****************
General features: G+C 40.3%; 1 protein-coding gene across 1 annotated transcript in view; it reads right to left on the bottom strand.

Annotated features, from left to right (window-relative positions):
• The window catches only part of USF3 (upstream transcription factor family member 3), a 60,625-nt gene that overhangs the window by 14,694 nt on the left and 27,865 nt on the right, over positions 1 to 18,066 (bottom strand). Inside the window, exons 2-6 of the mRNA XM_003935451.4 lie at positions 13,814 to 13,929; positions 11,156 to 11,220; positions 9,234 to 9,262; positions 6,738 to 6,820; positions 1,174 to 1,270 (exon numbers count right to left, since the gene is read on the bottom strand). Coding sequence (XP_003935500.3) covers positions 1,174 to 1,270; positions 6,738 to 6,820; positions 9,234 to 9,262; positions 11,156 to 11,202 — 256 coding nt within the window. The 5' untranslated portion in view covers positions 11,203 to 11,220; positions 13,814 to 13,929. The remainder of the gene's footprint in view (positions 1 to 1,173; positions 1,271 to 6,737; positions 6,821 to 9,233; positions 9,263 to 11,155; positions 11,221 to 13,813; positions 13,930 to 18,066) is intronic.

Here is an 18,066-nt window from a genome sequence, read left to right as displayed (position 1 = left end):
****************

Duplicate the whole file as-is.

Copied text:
General features: G+C 40.3%; 1 protein-coding gene across 1 annotated transcript in view; it reads right to left on the bottom strand.

Annotated features, from left to right (window-relative positions):
• The window catches only part of USF3 (upstream transcription factor family member 3), a 60,625-nt gene that overhangs the window by 14,694 nt on the left and 27,865 nt on the right, over positions 1 to 18,066 (bottom strand). Inside the window, exons 2-6 of the mRNA XM_003935451.4 lie at positions 13,814 to 13,929; positions 11,156 to 11,220; positions 9,234 to 9,262; positions 6,738 to 6,820; positions 1,174 to 1,270 (exon numbers count right to left, since the gene is read on the bottom strand). Coding sequence (XP_003935500.3) covers positions 1,174 to 1,270; positions 6,738 to 6,820; positions 9,234 to 9,262; positions 11,156 to 11,202 — 256 coding nt within the window. The 5' untranslated portion in view covers positions 11,203 to 11,220; positions 13,814 to 13,929. The remainder of the gene's footprint in view (positions 1 to 1,173; positions 1,271 to 6,737; positions 6,821 to 9,233; positions 9,263 to 11,155; positions 11,221 to 13,813; positions 13,930 to 18,066) is intronic.

Here is an 18,066-nt window from a genome sequence, read left to right as displayed (position 1 = left end):